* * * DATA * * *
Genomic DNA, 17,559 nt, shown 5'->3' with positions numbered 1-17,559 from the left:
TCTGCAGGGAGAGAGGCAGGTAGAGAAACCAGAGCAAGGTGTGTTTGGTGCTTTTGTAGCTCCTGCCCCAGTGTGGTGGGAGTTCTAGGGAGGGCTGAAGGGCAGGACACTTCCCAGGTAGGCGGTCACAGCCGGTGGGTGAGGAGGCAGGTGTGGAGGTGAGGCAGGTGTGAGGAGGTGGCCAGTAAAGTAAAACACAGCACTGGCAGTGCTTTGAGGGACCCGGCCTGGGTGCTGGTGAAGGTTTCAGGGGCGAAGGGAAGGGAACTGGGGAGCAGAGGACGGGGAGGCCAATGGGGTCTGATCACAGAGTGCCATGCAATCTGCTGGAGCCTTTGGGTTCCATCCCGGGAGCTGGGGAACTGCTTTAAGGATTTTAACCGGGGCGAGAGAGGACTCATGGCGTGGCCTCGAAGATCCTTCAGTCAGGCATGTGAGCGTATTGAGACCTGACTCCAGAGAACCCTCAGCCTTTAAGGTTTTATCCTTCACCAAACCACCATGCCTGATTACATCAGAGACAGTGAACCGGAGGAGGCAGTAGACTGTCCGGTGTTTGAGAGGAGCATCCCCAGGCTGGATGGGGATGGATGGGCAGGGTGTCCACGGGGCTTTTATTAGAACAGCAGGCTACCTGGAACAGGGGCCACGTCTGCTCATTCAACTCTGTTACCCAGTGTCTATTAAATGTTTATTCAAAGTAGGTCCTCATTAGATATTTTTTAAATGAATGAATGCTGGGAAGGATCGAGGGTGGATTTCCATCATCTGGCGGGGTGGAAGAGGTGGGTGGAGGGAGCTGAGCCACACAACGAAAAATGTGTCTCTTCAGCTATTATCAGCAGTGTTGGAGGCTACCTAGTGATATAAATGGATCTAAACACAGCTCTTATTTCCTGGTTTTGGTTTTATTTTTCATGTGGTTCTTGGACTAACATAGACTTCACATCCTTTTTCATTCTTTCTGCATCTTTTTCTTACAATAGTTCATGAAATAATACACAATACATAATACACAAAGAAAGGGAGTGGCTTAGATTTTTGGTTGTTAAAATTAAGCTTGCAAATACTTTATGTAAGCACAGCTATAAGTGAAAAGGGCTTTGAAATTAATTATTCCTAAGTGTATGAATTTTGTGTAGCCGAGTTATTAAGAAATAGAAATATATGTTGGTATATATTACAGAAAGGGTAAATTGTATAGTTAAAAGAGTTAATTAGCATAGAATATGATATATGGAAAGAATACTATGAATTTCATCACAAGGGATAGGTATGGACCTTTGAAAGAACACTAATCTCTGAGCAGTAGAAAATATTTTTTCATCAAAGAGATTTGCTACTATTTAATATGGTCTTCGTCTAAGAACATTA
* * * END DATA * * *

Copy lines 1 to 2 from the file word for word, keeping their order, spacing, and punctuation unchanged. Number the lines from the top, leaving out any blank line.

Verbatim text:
Genomic DNA, 17,559 nt, shown 5'->3' with positions numbered 1-17,559 from the left:
TCTGCAGGGAGAGAGGCAGGTAGAGAAACCAGAGCAAGGTGTGTTTGGTGCTTTTGTAGCTCCTGCCCCAGTGTGGTGGGAGTTCTAGGGAGGGCTGAAGGGCAGGACACTTCCCAGGTAGGCGGTCACAGCCGGTGGGTGAGGAGGCAGGTGTGGAGGTGAGGCAGGTGTGAGGAGGTGGCCAGTAAAGTAAAACACAGCACTGGCAGTGCTTTGAGGGACCCGGCCTGGGTGCTGGTGAAGGTTTCAGGGGCGAAGGGAAGGGAACTGGGGAGCAGAGGACGGGGAGGCCAATGGGGTCTGATCACAGAGTGCCATGCAATCTGCTGGAGCCTTTGGGTTCCATCCCGGGAGCTGGGGAACTGCTTTAAGGATTTTAACCGGGGCGAGAGAGGACTCATGGCGTGGCCTCGAAGATCCTTCAGTCAGGCATGTGAGCGTATTGAGACCTGACTCCAGAGAACCCTCAGCCTTTAAGGTTTTATCCTTCACCAAACCACCATGCCTGATTACATCAGAGACAGTGAACCGGAGGAGGCAGTAGACTGTCCGGTGTTTGAGAGGAGCATCCCCAGGCTGGATGGGGATGGATGGGCAGGGTGTCCACGGGGCTTTTATTAGAACAGCAGGCTACCTGGAACAGGGGCCACGTCTGCTCATTCAACTCTGTTACCCAGTGTCTATTAAATGTTTATTCAAAGTAGGTCCTCATTAGATATTTTTTAAATGAATGAATGCTGGGAAGGATCGAGGGTGGATTTCCATCATCTGGCGGGGTGGAAGAGGTGGGTGGAGGGAGCTGAGCCACACAACGAAAAATGTGTCTCTTCAGCTATTATCAGCAGTGTTGGAGGCTACCTAGTGATATAAATGGATCTAAACACAGCTCTTATTTCCTGGTTTTGGTTTTATTTTTCATGTGGTTCTTGGACTAACATAGACTTCACATCCTTTTTCATTCTTTCTGCATCTTTTTCTTACAATAGTTCATGAAATAATACACAATACATAATACACAAAGAAAGGGAGTGGCTTAGATTTTTGGTTGTTAAAATTAAGCTTGCAAATACTTTATGTAAGCACAGCTATAAGTGAAAAGGGCTTTGAAATTAATTATTCCTAAGTGTATGAATTTTGTGTAGCCGAGTTATTAAGAAATAGAAATATATGTTGGTATATATTACAGAAAGGGTAAATTGTATAGTTAAAAGAGTTAATTAGCATAGAATATGATATATGGAAAGAATACTATGAATTTCATCACAAGGGATAGGTATGGACCTTTGAAAGAACACTAATCTCTGAGCAGTAGAAAATATTTTTTCATCAAAGAGATTTGCTACTATTTAATATGGTCTTCGTCTAAGAACATTA